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Dealing with Veteran Benefits While Declaring Bankruptcy

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Veterans facing bankruptcy typically ask if their benefits should be included on Schedule 1.

Schedule 1 is a form required by the bankruptcy court, and it is otherwise referred to as Current Income of Individual Debtor. If you are a veteran, and are filing for bankruptcy protection under Chapter 13 or Chapter 7, then this form must be included. If you have a spouse, there is a place for them to be added on the form. While these forms may seem complex, if they are discussed with a qualified Iowa bankruptcy lawyer, most of the questions would be clearly answered.

As with many rules and regulations, there are some exemptions to this rule. In this instance, there are certain items that are considered to be exempt from liquidation under a Chapter 7 bankruptcy. Those exemptions include alimony, child support, Social Security, unemployment and veteran’s benefits. Even though the veteran’s benefits are exempt, they are still used to calculate a debtor’s financial situation.

For example, if a veteran is getting regular wages, those need to be listed in Schedule I as the gross amount along with any overtime. Any payroll deductions must be taken off wages for the net take home pay. For items 7 to 13, if the veteran debtor has other forms of income, these must be listed. Section 11 would be the area in which to include veteran’s benefits, on the line that asks for ‘Other Monthly Income.’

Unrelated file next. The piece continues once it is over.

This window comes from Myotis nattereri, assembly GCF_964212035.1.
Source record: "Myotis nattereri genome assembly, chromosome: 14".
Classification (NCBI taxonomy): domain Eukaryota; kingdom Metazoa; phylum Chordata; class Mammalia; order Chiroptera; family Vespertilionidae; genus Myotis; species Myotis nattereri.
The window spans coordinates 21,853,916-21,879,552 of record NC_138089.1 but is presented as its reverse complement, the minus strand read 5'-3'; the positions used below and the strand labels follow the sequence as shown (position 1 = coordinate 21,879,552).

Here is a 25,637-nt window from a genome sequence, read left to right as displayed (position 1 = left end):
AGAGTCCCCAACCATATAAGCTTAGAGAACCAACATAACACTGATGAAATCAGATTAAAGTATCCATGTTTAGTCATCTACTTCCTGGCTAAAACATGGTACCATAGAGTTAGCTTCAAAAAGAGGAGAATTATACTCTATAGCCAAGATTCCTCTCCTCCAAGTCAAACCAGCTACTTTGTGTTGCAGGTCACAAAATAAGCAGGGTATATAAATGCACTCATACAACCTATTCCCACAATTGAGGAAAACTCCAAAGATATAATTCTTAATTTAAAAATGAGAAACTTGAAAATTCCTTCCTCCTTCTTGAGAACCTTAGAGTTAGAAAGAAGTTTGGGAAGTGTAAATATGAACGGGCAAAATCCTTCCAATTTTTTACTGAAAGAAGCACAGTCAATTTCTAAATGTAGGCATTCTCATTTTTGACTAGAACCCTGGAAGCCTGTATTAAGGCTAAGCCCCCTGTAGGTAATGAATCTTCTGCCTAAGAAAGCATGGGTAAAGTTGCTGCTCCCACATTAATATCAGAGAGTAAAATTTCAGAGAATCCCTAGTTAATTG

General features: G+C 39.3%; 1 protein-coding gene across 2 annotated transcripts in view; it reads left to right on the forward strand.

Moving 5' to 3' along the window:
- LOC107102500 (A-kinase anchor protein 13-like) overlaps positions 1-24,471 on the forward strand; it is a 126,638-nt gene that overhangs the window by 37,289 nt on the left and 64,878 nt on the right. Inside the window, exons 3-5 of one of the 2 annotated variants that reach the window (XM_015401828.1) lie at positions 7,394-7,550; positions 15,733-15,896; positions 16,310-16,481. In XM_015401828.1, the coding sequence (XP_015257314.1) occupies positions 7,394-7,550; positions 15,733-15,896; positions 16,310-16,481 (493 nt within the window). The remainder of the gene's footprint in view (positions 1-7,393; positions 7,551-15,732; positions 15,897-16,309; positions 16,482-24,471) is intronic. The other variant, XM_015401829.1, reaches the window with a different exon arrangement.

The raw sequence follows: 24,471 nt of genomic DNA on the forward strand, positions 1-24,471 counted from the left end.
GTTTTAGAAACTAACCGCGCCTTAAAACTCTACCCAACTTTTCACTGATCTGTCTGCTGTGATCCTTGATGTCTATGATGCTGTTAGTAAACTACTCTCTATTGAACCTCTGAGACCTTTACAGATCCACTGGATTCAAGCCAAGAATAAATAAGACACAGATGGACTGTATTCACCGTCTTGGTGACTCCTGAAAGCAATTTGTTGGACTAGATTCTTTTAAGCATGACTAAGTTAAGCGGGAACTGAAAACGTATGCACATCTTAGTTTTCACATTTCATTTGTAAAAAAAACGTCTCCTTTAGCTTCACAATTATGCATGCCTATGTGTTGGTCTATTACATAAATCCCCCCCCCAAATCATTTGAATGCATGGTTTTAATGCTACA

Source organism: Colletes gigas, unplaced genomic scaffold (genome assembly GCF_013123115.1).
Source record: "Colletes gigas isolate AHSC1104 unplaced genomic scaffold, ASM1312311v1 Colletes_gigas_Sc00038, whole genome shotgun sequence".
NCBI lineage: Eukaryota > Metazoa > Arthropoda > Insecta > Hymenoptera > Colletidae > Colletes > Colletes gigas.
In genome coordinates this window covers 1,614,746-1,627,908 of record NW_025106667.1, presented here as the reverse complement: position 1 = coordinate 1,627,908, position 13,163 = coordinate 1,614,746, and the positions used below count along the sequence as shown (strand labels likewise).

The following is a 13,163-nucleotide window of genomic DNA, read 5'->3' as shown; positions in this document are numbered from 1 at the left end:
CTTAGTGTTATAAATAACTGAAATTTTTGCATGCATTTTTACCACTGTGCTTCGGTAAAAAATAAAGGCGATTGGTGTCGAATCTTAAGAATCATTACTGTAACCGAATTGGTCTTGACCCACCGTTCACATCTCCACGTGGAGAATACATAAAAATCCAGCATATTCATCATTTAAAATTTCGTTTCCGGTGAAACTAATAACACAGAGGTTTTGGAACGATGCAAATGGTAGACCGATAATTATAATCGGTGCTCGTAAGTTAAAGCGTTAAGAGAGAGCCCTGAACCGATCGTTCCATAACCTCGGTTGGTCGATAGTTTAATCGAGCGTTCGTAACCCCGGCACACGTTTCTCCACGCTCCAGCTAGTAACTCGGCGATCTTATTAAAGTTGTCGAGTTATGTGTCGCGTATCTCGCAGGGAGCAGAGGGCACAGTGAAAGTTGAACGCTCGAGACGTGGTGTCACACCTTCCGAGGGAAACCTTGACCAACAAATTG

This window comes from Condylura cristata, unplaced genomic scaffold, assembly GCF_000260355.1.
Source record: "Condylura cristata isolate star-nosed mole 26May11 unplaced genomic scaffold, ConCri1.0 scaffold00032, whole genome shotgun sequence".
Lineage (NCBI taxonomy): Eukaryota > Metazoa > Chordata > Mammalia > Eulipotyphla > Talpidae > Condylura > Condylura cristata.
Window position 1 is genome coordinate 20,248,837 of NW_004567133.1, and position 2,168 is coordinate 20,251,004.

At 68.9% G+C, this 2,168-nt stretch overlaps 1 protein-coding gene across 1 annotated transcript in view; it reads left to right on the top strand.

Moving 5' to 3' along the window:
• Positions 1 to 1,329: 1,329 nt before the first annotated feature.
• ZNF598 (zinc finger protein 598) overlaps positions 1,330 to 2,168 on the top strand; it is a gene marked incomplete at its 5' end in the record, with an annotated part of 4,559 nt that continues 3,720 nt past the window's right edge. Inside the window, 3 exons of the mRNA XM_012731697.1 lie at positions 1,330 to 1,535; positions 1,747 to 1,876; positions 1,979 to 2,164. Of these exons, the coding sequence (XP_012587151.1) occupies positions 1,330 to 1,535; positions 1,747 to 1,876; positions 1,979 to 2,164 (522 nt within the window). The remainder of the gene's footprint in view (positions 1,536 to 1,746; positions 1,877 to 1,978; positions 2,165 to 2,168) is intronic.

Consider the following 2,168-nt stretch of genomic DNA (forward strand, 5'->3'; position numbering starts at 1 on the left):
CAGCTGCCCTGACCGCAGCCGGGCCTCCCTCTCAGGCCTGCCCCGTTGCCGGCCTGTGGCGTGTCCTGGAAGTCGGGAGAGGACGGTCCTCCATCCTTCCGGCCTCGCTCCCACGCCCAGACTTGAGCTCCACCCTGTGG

If a veteran is in a situation where Veteran’s Affairs is only paying them benefits temporarily for a disability, such as an illness that they will recover from, they need to know when the payments end within the year. Then, they would fill in line 17 on Schedule 1 outlining the reasons the benefit is temporary. Again, theses forms can be filled out with the help of an Iowa bankruptcy lawyer.

While filling out all the forms may seem unnecessary, they are required in order to match them up with the means test that all debtors must go through to determine their eligibility for filing bankruptcy under Chapter 7 or Chapter 13. There is always the possibility that an applicant does not qualify, and this is something that can be figured out with the assistance of a skilled Iowa bankruptcy lawyer. For those that do not qualify for Chapter 13, they may instead, be eligible for Chapter 7. It all depends on the means test and the corollary information filed to initiate the process of seeking bankruptcy protection.

Although Schedule I is used for both Chapter 7 and Chapter 13, the Chapter 13 forms will demonstrate to the trustee how much money is being earned in the household. This, when paired with Schedule J listing debtor’s expenses, will show if there is enough income to pay back some of the debt or not.

Kevin Ahrenholz is an Iowa bankruptcy lawyer and Iowa bankruptcy attorney. To contact him, visit http://www.iowachapter7.com or call 1.877.888.1766.

Posted on Sunday, April 15th, 2012 and filed under News and Press.
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